What Are the Different Types of Furnaces?
This winter, you’re hoping to have a brand new furnace to keep you warm. But there are so many furnaces to choose from. You’re left wondering, which is the right one for your Clemmons home?
Furnaces are available in many shapes, sizes, and price points. The best choice will come down to your home’s size and heating needs. To find the perfect fit, schedule a preliminary visit with one of our Hawley Air Heating & Cooling specialists. They can audit your North Carolina home to determine the size of furnace you need. From there, you can narrow it down until you’ve found the perfect heating unit for your home requirements and budget.
Heating, ventilation, and air conditioning (HVAC) technology has become much more efficient in the past decade. You’ll be pleased to know that today’s gas furnaces burn at an efficiency rating as high as 97 percent, according to Consumer Reports. That means you could be paying considerably less on your monthly utility bill when you make the switch.
Furnaces by Speed Settings
Furnaces can be categorized by how they operate. Some furnaces have a simpler setup, running at one speed. Others offer two or more speed settings, which can help you achieve a more consistent indoor temperature.
Single-stage furnaces have just two settings: “On” and “Off.” Once it’s on, the blowers run at one speed, until your thermostat detects the desired temperature and ends the cycle.
Single-stage heaters have the most affordable upfront cost. They are also the easiest to install. However, they use more energy than more advanced models. That’s because they have to power on and off so frequently.
Additionally, single-stages don’t always heat as evenly. Homeowners may experience a difference of 4 to 6 degrees Fahrenheit between rooms.
Two-stage furnaces have two settings: full-speed and half-speed. This allows your furnace to heat your home more evenly, producing a more uniform temperature. In addition to producing better heating, the half-speed setting is much quieter.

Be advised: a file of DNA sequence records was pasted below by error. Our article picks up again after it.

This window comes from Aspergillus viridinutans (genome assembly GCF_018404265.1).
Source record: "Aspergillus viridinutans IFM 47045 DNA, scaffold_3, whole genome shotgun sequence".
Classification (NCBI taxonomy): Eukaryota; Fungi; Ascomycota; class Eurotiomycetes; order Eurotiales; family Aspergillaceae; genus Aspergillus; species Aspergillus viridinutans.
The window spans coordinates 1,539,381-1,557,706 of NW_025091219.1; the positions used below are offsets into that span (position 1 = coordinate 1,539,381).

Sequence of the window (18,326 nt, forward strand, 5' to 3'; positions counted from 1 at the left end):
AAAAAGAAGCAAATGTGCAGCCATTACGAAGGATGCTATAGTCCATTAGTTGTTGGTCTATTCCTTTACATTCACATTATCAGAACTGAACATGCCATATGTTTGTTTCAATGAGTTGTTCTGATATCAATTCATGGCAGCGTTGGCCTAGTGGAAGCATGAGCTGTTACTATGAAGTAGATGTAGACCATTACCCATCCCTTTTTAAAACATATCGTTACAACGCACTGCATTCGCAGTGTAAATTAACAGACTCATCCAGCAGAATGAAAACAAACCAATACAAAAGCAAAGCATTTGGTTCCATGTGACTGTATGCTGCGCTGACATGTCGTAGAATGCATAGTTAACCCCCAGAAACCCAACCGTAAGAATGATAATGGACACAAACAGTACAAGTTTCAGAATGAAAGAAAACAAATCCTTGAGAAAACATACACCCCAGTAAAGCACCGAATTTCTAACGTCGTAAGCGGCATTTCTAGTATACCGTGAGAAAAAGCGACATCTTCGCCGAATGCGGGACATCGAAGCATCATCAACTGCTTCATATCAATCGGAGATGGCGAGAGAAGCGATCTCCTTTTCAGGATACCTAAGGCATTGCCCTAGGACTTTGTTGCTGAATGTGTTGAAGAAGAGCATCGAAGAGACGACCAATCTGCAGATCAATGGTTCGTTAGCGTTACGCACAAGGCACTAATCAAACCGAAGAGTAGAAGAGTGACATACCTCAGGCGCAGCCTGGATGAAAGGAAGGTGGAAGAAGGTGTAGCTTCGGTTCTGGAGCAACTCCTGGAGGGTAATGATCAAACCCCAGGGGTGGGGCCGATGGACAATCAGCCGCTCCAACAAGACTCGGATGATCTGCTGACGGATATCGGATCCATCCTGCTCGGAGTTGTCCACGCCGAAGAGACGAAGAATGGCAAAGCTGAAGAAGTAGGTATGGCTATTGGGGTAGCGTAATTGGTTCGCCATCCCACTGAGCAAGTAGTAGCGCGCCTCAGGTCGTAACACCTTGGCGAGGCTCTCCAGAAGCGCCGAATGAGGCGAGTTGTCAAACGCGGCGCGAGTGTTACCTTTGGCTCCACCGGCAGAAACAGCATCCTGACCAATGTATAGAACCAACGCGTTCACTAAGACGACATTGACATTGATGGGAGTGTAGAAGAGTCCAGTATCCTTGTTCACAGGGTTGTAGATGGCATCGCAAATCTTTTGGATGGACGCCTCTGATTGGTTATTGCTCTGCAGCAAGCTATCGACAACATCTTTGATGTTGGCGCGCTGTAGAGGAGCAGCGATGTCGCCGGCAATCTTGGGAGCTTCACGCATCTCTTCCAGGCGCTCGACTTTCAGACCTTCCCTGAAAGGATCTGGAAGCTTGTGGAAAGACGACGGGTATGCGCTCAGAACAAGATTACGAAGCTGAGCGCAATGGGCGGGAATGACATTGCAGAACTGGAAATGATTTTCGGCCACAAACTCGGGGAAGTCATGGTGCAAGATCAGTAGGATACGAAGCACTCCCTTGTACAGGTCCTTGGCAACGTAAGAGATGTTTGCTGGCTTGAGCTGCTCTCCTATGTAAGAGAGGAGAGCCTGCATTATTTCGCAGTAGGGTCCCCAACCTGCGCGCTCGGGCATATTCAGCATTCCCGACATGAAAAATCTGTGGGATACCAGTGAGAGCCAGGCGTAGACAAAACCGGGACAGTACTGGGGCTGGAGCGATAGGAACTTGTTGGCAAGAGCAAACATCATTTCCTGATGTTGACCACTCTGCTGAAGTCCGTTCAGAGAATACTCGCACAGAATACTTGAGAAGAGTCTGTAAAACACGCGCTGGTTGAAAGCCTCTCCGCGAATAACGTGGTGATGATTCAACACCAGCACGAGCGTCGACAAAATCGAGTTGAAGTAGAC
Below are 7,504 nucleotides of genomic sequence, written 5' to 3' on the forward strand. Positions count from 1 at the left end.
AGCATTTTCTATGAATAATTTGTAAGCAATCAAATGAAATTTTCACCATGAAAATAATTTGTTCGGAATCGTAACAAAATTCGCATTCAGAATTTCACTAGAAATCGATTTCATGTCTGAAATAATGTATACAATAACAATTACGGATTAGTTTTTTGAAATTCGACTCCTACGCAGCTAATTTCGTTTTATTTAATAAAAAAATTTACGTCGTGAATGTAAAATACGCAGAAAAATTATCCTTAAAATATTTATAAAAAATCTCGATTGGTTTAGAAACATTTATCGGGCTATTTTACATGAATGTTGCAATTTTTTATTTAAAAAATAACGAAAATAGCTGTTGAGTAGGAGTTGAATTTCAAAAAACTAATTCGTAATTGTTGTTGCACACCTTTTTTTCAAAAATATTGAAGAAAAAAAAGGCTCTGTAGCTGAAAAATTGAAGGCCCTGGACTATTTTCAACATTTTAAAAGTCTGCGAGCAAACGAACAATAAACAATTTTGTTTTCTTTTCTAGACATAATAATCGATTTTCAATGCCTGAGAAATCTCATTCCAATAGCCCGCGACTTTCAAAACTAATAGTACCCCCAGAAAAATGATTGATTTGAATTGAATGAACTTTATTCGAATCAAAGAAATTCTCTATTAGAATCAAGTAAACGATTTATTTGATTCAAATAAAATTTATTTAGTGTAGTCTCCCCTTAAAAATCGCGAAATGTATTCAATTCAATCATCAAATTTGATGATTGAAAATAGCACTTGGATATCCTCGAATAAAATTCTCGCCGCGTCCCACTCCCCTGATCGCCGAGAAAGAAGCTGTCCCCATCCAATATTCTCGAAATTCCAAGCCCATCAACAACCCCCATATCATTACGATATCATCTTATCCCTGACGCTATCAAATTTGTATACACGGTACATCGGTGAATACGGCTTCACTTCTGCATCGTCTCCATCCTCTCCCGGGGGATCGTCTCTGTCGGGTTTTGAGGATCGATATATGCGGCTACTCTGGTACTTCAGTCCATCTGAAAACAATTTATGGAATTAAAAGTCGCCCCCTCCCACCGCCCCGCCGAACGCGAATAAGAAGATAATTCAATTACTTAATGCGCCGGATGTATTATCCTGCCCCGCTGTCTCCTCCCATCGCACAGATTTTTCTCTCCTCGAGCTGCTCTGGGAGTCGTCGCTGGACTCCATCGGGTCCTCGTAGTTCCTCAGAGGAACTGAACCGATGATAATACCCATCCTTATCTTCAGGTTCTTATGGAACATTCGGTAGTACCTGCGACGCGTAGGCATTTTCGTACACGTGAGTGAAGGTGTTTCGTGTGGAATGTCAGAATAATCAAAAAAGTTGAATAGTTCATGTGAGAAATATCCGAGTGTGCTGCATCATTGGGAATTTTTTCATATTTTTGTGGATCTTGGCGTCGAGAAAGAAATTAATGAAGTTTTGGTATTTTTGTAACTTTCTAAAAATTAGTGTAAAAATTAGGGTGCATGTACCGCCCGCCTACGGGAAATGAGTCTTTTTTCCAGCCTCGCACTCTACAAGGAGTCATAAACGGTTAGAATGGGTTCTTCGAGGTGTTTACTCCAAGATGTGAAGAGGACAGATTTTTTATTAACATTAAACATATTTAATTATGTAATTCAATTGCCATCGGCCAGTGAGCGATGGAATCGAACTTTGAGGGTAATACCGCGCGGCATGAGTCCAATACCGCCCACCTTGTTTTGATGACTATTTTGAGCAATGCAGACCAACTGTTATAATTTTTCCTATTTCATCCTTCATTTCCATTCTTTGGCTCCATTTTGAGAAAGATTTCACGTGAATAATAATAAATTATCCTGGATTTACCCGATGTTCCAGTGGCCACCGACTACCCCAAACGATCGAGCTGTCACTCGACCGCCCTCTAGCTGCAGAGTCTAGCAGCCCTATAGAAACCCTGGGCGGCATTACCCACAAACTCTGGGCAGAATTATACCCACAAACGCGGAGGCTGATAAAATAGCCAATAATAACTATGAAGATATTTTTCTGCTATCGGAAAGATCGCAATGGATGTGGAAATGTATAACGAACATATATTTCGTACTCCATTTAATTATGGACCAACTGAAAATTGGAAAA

Variable-speed furnaces are much more nimble, dynamically adjusting their speed to create the perfect amount of heat. They are incredibly accurate—every room in your home will be within half a degree of your thermostat setting.
Besides making your home so comfortable, they’ll help you save on your monthly finances. They are incredibly efficient since they use the minimum amount of power required to heat your home. Though they cost more upfront, it pays off in long-term savings.
When it comes to indoor air quality (IAQ), variable speed furnaces are the platinum option. That’s because they provide round-the-clock ventilation and filtration, catching harmful particles and eliminating moisture that causes mold growth.
Furnaces by Fuel Type
You can also think about furnaces in terms of their fuel type. Most modern furnaces run on natural gas. However, other options are available in areas without gas lines.
Gas furnaces run on fuel delivered to your home via a natural gas line. The furnace’s burner ignites the gas, which warms the air in the heat exchanger. From there, the warm air gets distributed through your ductwork. One benefit to natural gas is that its price point remains relatively stable. Additionally, you don’t need to worry about storage.
Oil furnaces are common alternatives in parts of the United States where natural gas lines don’t reach. Oil furnaces run on tanks of oil, which the owner needs to purchase and replace. Oil furnaces are less expensive upfront than gas furnaces and last twice as long on average. However, they are less efficient. Additionally, oil prices shift rapidly, making it harder to gauge your month-to-month expenses. Plus, you will need somewhere to store the oil tank.
Electric Furnaces are yet another alternative to natural gas heaters. Instead of heating through combustion, they use electric heating elements that warm the air. Unlike their oil-powered counterparts, they don’t require the owner to refuel them. On the downside, they are less efficient than gas furnaces. And when the cost of electricity goes up, so does your heating bill.